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C/C++ Recitation

In this class, we’ll be heavily relying on the low-level C and C++ languages. Using C and C++ allows us to manipulate the hardware at a very fine granularity, allowing us to pull off very powerful microarchitectural attacks in later labs. This is in contrast with higher-level languages, such as python, which make reasoning about the exact instructions executed by a program difficult.

In this recitation we’ll primarily focus on learning how to write code in C, since C++ is a superset of C’s syntax (with limited exceptions).

Crash Course

We’ll first walk through a quick code example to get you familiar with the format of C.

#include <stdio.h>
#define MAGIC_NUM 5

void sayHello(int helloNum) {
  printf("Hello World! The addition sum is: %d\n", helloNum);

int main(void) {
  int result = 1 + MAGIC_NUM;
  return 0;

A few things to note about this code:

  • #include and #define are pre-processor directives, which are resolved prior to compilation.
    • #include tells the pre-processor to include the contents of the listed file (e.g. stdio.h) when compiling this file.
    • #define tells the pre-processor to replace all instances of the listed term with the following value (e.g. MAGIC_NUM is replaced with 5 everywhere in the code prior to compilation)
  • C is a strongly typed language, hence variables must be declared with their type (e.g. int).
  • printf prints a message to console. You can include variables in your printout by including a format specifier such as %d for integers.
    • Warning: printf is fairly heavy duty, so be cautious when calling it when measuring microarchitectural behaviours!

Memory Management

An extremely powerful tool used in C programs to interact with memory are pointers and arrays.


Pointers are variables that contain a memory address, rather than a value directly.

void example_method() {
  int a = 1234;
  int *b = &a;

  *b = 9876;

In this code, we assign the integer a to store 1234, and the pointer b to store the address of a. As shown, we can find the address of a variable a by writing &a (& is called the address-of operator).

We can also read or write the value pointed to by a pointer by dereferencing it. As shown, we write to the value pointed to by b (i.e. a) by writing *b = 9876.


C arrays are much like arrays in other languages!

void example_method() {
  int a[2];

  a[0] = 0;
  a[1] = 1;

  printf("The first element of a is: %d\n", a[0]);
  printf("The second element of a is: %d\n", a[1]);

  printf("The first element of a is: %d\n", *(a));
  printf("The second element of a is: %d\n", *(a + sizeof(int)));  

Observe that the array variable (i.e. a) is just a pointer to the first element in the array (remember that C arrays start at 0). Specifically, ptr[index] treats ptr as an array and retrieves the entry at index index. This is the same as *(ptr+index * sizeof(type)). If ptr points to an 8-bit character, then sizeof(type) is 1 byte.


In memory, a string of “Hi!” looks like this

Address 0x0 0x1 0x2 0x3 0x4 0x5
Data ‘H’ ‘i’ ’!’ ‘\0’ - -

In C, strings are just character arrays in disguise!

void example_method() {

  char string[6] = "Hi!";

  printf("String stored: %s\n", string);

  // Print it character-by-character
  int i = 0;
  while(string[i] != '\0') {
    printf("Character %d of string: %c\n", i, string[i]);


Since a string is encoded as a fixed length array (e.g. 6 characters in our case), we need a way to indicate the end of the text. We use the null terminator (e.g. 0x00) to denote the end of the string (this is automatically inserted for you when you write “Hi!”).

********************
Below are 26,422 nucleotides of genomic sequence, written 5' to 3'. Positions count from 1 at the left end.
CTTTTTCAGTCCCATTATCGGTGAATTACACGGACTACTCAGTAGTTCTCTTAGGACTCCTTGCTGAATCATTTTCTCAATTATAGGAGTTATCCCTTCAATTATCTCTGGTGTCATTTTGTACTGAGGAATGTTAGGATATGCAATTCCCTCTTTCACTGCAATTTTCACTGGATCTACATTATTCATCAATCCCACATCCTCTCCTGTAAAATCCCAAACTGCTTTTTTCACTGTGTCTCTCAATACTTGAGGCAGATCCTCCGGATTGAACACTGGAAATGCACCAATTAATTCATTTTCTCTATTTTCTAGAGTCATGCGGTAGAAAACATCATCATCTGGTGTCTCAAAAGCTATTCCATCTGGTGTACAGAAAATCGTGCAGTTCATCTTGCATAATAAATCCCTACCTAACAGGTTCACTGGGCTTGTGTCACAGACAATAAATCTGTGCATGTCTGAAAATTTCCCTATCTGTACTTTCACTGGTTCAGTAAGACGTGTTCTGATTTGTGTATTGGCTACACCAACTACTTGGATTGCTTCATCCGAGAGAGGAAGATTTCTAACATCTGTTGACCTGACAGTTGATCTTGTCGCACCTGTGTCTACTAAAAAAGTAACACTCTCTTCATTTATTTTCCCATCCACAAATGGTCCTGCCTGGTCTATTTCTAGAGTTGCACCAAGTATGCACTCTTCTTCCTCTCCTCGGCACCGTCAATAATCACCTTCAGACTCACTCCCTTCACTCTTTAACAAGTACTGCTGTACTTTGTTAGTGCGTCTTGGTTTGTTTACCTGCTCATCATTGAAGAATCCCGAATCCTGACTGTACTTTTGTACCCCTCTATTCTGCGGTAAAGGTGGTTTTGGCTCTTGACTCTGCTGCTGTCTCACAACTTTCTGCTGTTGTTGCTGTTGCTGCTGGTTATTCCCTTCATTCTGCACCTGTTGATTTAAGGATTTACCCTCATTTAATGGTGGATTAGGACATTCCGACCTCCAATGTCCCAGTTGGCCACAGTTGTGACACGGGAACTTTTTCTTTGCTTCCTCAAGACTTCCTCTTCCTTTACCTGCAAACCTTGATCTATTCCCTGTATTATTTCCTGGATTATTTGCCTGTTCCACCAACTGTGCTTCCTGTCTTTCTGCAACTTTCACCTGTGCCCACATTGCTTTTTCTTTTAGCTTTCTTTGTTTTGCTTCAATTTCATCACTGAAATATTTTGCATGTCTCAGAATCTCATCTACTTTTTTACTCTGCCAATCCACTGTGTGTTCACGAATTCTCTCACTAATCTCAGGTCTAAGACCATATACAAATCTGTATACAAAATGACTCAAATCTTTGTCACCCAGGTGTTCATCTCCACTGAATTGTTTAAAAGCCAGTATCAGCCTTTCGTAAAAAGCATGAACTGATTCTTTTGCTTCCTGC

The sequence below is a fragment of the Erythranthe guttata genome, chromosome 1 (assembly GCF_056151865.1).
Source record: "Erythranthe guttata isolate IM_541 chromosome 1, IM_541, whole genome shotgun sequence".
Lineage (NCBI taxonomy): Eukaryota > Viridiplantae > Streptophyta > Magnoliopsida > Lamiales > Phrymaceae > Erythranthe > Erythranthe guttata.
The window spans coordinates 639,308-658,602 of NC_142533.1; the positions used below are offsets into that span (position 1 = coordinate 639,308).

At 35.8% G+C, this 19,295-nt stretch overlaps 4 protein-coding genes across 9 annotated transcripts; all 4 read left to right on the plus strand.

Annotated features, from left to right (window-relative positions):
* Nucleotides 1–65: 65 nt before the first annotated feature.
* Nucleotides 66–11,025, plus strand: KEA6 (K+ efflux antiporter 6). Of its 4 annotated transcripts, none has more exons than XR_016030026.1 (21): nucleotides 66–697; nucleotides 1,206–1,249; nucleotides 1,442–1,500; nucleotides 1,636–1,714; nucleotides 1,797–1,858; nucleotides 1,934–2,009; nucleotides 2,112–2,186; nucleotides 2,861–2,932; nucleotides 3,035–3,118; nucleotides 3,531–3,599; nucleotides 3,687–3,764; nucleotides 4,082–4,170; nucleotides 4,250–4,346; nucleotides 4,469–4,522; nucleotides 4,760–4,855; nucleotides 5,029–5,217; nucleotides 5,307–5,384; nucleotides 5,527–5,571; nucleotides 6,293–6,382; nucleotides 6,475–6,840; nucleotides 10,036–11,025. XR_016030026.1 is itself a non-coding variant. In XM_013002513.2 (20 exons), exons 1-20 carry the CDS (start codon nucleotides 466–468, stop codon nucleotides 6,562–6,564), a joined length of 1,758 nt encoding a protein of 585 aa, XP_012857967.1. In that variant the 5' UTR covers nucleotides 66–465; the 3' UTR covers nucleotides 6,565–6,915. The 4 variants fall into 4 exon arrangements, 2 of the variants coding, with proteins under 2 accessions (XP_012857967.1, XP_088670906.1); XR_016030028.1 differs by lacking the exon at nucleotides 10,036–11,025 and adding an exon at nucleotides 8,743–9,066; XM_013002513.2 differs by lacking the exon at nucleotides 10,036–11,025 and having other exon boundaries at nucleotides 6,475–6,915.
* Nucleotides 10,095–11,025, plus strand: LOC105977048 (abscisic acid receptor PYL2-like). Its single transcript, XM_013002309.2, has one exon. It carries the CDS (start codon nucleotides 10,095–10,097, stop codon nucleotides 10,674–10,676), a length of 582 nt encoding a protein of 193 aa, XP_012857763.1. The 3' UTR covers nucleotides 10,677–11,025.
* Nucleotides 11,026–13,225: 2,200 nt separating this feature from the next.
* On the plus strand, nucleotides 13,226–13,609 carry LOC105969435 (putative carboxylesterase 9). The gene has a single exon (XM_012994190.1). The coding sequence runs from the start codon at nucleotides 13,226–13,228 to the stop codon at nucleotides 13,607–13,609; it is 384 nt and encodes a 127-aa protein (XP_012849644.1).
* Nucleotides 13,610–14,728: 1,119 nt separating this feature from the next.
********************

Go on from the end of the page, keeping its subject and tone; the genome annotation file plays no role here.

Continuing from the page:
The above character-by-character code is actually quite dangerous! Think about what happens if you accidentally forget the null terminator here.

Dynamically Allocated Memory

You may have noticed that we were statically sizing our data structures in the previous sections. Sometimes you may want to allocate a dynamic amount of memory at runtime. This can be done using malloc() and free():

void example_method() {

  int *array = malloc(2*sizeof(int));

  if (array == NULL) {
    printf("malloc failed! \n");
    return -1;

  array[0] = 1;
  array[1] = 2;



On success, malloc returns a pointer to the beginning of some newly allocated memory. To avoid a memory leak, make sure to deallocate malloc’d memory regions after you’re done with them using free().


Occasionally you may be required to change the data type of a variable. For instance, you may want to access a specific address at a given 64-bit integer value. To do this, you can cast a variable into another as such:

void example_method() {
    uint64_t x = 0x12345678; //x is a 64-bit unsigned integer
    uint8_t *y = (uint8_t *) x; // cast x to a pointer (treat it as an address)
    uint8_t z = *y; // access the data pointed to by pointer y.
    // z now contains the data from address 0x12345678


With knowledge of these constructs, let’s try some challenges!

Advanced Topics

For later labs in the course, some advanced knowledge of C/C++ constructs may be required. We list some notes below for your reference.

C++ Maps (std::map)

C++ is a slight departure from C – it is an object-oriented programming language which shares a majority of its syntax with C, and is backwards compatible with C (apart from some minor exceptions).

C++ maps are very similar to Python dictionaries, with key-value pairs being assigned in a very similar fashion. A full description of this data structure can be found here.

An example of using C++ maps is shown below.

std::map<uint64_t, uint64_t> cpp_map;
uint64_t key = 0xDEAD;
uint64_t value = 0xBEEF;

// Add or modify a key-value pair
cpp_map[key] = value;

// Retrieve a value for a key
uint64_t key2 = 0xBAAD;
uint64_t value2 = cpp_map[key2]
if (value2 == 0){
    assert("Key does not exist!\n");